In response to "The State of Gaming Nature" from The Escapist forums:
What's interesting to me about both Hobbes and Rousseau is that neither seemed to really get into how the genesis of "society" plays into our state of nature. They seemed to speak as though Society was somehow imposed on us by an outside force, some unseen "zookeeper," rather than constructed by mankind itself. Society isn't in conflict with our nature. It reveals our nature, or rather what we feel about our nature, because we created it.

The nature of a man, when you get right down to it, is self. Myself and my needs are the first things I know and understand, all else be damned. I'm hungry, so I cry until food is brought. I want a cookie, so I take it from the jar. We are selfish by nature.

Now, the problem with that statement comes when we try to assign a moral weight to being "selfish." Selfishness is morally neutral, neither good nor bad on its own. We are only so because, at the beginning, Self is all we know. Later, we begin to learn to utilize other people to help meet our needs (such as crying because we understand it will cause others to fill those needs). Even later, we begin to understand that behaving in certain ways (sharing, being polite) greatly expedites this process.

Much later, after much practice, we begin to really understand and empathize with others. We say, "Please," and "Thank you," and, "I'm sorry," because we understand how we would feel in the other person's shoes... but still, we are understanding those feelings through the filter of self.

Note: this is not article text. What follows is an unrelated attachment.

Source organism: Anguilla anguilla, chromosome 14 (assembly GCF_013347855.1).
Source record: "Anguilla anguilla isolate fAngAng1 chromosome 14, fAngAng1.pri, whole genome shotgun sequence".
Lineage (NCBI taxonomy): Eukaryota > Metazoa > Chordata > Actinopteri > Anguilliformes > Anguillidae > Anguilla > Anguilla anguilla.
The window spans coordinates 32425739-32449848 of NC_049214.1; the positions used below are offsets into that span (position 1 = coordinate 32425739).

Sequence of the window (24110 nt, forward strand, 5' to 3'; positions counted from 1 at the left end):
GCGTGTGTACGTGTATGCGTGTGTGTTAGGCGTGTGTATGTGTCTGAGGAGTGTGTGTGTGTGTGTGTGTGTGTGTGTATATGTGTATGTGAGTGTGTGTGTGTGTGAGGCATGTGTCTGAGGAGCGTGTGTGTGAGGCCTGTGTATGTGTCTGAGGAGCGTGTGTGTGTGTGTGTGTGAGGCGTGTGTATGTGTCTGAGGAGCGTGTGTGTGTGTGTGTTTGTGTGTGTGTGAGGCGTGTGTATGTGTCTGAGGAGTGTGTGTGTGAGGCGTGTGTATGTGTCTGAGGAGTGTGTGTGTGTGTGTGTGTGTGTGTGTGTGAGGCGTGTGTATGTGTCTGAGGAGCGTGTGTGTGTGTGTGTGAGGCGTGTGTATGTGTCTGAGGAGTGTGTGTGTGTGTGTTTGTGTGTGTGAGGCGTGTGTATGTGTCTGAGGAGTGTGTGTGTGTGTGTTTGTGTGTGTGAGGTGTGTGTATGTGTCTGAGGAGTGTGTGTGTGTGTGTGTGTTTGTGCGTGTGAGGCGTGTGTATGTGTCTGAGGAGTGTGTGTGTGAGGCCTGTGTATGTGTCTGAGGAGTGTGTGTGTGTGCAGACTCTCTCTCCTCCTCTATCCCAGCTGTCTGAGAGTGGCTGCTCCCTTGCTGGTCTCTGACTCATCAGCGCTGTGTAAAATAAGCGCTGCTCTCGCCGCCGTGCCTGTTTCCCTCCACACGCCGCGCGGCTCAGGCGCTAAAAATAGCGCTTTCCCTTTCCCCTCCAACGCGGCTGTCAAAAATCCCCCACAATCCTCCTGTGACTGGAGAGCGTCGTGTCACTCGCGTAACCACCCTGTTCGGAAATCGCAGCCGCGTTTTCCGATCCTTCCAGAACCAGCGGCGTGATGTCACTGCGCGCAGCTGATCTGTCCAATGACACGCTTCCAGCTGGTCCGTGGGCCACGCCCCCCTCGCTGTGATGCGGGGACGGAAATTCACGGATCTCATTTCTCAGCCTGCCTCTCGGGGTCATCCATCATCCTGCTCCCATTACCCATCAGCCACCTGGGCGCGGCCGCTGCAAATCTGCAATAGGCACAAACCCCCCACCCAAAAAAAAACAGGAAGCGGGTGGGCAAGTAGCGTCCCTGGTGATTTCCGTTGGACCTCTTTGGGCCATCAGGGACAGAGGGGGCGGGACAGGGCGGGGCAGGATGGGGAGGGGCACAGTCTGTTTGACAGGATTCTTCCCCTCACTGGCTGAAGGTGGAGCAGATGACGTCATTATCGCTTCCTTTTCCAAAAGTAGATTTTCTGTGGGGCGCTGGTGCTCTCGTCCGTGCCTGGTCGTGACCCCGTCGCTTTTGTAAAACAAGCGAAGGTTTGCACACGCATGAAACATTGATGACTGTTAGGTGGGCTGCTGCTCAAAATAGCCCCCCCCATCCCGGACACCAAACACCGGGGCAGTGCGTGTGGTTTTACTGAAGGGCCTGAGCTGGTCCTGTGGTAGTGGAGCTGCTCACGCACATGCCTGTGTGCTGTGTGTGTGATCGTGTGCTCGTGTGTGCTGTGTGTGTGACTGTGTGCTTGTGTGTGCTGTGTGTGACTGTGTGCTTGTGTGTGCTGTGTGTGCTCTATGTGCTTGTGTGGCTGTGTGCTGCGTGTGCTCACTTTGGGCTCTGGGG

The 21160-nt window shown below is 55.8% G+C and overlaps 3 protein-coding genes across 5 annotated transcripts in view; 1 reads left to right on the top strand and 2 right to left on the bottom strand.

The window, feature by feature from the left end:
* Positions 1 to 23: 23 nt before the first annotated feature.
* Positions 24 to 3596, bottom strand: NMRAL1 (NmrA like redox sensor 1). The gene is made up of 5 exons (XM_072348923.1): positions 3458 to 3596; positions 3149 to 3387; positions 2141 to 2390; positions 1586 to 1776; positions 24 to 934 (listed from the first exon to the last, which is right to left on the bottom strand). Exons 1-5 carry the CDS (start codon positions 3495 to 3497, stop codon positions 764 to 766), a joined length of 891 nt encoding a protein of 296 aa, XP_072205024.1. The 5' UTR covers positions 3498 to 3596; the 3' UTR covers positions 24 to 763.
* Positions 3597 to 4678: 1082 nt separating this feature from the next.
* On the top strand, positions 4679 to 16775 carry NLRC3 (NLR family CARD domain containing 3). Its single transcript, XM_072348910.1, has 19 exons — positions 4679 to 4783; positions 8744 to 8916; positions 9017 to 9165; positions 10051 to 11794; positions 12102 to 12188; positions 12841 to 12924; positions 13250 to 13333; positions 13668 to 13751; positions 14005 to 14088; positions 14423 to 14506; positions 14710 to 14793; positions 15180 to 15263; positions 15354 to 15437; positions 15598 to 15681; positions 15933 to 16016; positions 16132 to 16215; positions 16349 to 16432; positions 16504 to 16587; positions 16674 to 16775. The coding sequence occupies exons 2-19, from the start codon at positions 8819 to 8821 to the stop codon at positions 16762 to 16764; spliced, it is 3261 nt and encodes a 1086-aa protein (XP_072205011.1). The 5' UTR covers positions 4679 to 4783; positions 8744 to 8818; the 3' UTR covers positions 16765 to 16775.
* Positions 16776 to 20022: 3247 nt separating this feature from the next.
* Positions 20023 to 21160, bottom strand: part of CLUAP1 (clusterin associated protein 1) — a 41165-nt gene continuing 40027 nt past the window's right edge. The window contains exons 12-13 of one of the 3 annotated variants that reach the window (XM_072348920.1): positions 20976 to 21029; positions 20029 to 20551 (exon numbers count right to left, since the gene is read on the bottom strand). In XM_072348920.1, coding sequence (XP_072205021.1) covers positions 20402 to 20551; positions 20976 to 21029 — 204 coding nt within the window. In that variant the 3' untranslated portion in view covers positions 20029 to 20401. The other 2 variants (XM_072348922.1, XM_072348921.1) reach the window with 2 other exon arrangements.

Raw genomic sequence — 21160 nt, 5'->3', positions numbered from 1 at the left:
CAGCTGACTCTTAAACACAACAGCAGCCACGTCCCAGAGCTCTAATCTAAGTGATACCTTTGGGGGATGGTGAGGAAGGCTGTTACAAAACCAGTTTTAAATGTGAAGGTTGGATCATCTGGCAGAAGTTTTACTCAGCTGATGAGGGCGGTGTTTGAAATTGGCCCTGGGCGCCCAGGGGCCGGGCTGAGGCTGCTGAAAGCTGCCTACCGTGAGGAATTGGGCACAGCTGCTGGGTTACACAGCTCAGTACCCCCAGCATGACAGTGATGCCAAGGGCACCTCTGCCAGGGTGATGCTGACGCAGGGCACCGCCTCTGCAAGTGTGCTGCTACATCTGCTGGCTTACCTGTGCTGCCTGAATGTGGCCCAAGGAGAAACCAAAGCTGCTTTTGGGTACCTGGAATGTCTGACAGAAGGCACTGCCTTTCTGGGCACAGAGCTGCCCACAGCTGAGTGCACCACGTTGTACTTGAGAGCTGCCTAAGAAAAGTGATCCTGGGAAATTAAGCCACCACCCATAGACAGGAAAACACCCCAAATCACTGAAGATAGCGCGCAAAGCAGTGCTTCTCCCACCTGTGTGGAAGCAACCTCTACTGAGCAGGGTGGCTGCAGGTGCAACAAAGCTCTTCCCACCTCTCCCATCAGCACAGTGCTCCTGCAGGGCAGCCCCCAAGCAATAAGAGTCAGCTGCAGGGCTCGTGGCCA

In the end, society and its rules developed for two reasons: fear and empathy.

Hobbes focuses on the fear: We'd love to take whatever we want, but we know that a world in which that is permissible means it can be done to us. There will always be someone stronger, so we know that we would constantly have to protect what is ours. In a sense, we fear the freedom that others might have, so we forfeit a bit of ours to establish something of an armistice.

Rousseau focuses on the empathy: As social creatures, we understand that we need each other to best survive and thrive. Your broken leg means neither of us will eat tonight, unless I help you. Additionally, if I help you when you're in need, you'll do the same for me when my time comes.

And both men are right, though seemingly opposing. They're entering the same room through different doors, and that room is Self. In the Hobbes-ian view, we fear for our Self and what others might do against it. In the Rousseau-ian view, we empathize with the Self of others because we know what they can do for our own.

Rousseau's angle is the more advanced, to be sure. A person has to be willing to put aside or delay gratification of the Self to truly feel and act upon that empathy. But the fact that such a thing takes effort (and, for many, law) demonstrates that something about it runs counter to our nature. Meanwhile, Hobbes's approach doesn't account for the fact that society somehow emerged from that brutal and selfish nature--something about the "law of the jungle" also conflicts with our nature.

As for the games themselves, I really found New Vegas to provide a more accurate representation of our nature, in that it doesn't put the player in either camp. It shows us both sides (with the raiders on one end, and the Followers on the other, and other factions strewn in between), and then lets us choose--gradually. It's not just a matter of "choose to do combat and leave the helping," or "choose to do the helping and shun the combat." You can make those choices within a single quest, based on how you resolve it.

- Dastardly

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